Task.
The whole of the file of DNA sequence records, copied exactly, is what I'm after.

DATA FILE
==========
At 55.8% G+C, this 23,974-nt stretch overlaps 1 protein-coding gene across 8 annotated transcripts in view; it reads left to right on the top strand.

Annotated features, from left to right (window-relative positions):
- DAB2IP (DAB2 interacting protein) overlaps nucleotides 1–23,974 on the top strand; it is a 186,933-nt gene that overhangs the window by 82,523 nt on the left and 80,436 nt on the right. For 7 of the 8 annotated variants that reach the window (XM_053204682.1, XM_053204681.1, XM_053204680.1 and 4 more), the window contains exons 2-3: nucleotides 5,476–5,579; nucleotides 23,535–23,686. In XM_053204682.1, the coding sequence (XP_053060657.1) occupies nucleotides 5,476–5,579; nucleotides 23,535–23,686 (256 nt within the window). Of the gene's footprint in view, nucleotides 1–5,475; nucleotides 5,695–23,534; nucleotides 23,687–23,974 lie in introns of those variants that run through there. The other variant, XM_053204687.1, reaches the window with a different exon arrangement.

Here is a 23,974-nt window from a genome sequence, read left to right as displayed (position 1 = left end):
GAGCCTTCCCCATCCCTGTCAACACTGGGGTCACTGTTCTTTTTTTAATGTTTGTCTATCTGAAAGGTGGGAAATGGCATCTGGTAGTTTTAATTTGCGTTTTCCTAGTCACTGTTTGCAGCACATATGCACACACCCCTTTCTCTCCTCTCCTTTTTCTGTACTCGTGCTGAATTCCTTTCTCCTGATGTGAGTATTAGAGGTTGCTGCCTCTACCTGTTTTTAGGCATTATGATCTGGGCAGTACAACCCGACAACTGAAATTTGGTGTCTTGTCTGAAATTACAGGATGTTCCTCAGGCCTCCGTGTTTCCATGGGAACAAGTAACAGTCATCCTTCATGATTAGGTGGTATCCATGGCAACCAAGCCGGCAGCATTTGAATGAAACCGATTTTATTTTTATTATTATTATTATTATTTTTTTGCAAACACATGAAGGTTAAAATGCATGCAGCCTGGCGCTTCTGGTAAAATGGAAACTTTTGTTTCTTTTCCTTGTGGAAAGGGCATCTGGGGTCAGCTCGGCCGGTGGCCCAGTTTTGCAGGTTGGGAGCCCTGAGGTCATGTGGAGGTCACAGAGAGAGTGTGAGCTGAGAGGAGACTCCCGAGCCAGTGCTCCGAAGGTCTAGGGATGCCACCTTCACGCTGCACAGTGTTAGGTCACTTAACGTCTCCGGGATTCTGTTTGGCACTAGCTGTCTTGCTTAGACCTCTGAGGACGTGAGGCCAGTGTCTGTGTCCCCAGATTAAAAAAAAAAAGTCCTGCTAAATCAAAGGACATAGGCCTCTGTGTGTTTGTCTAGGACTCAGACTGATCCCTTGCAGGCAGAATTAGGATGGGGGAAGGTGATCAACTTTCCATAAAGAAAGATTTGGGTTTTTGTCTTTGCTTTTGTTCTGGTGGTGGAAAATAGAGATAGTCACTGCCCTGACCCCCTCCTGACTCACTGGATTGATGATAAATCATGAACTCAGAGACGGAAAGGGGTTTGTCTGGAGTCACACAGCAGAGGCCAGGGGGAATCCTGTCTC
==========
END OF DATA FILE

At 55.8% G+C, this 23,974-nt stretch overlaps 1 protein-coding gene across 8 annotated transcripts in view; it reads left to right on the top strand.

Annotated features, from left to right (window-relative positions):
- DAB2IP (DAB2 interacting protein) overlaps nucleotides 1–23,974 on the top strand; it is a 186,933-nt gene that overhangs the window by 82,523 nt on the left and 80,436 nt on the right. For 7 of the 8 annotated variants that reach the window (XM_053204682.1, XM_053204681.1, XM_053204680.1 and 4 more), the window contains exons 2-3: nucleotides 5,476–5,579; nucleotides 23,535–23,686. In XM_053204682.1, the coding sequence (XP_053060657.1) occupies nucleotides 5,476–5,579; nucleotides 23,535–23,686 (256 nt within the window). Of the gene's footprint in view, nucleotides 1–5,475; nucleotides 5,695–23,534; nucleotides 23,687–23,974 lie in introns of those variants that run through there. The other variant, XM_053204687.1, reaches the window with a different exon arrangement.

Here is a 23,974-nt window from a genome sequence, read left to right as displayed (position 1 = left end):
GAGCCTTCCCCATCCCTGTCAACACTGGGGTCACTGTTCTTTTTTTAATGTTTGTCTATCTGAAAGGTGGGAAATGGCATCTGGTAGTTTTAATTTGCGTTTTCCTAGTCACTGTTTGCAGCACATATGCACACACCCCTTTCTCTCCTCTCCTTTTTCTGTACTCGTGCTGAATTCCTTTCTCCTGATGTGAGTATTAGAGGTTGCTGCCTCTACCTGTTTTTAGGCATTATGATCTGGGCAGTACAACCCGACAACTGAAATTTGGTGTCTTGTCTGAAATTACAGGATGTTCCTCAGGCCTCCGTGTTTCCATGGGAACAAGTAACAGTCATCCTTCATGATTAGGTGGTATCCATGGCAACCAAGCCGGCAGCATTTGAATGAAACCGATTTTATTTTTATTATTATTATTATTATTTTTTTGCAAACACATGAAGGTTAAAATGCATGCAGCCTGGCGCTTCTGGTAAAATGGAAACTTTTGTTTCTTTTCCTTGTGGAAAGGGCATCTGGGGTCAGCTCGGCCGGTGGCCCAGTTTTGCAGGTTGGGAGCCCTGAGGTCATGTGGAGGTCACAGAGAGAGTGTGAGCTGAGAGGAGACTCCCGAGCCAGTGCTCCGAAGGTCTAGGGATGCCACCTTCACGCTGCACAGTGTTAGGTCACTTAACGTCTCCGGGATTCTGTTTGGCACTAGCTGTCTTGCTTAGACCTCTGAGGACGTGAGGCCAGTGTCTGTGTCCCCAGATTAAAAAAAAAAAGTCCTGCTAAATCAAAGGACATAGGCCTCTGTGTGTTTGTCTAGGACTCAGACTGATCCCTTGCAGGCAGAATTAGGATGGGGGAAGGTGATCAACTTTCCATAAAGAAAGATTTGGGTTTTTGTCTTTGCTTTTGTTCTGGTGGTGGAAAATAGAGATAGTCACTGCCCTGACCCCCTCCTGACTCACTGGATTGATGATAAATCATGAACTCAGAGACGGAAAGGGGTTTGTCTGGAGTCACACAGCAGAGGCCAGGGGGAATCCTGTCTC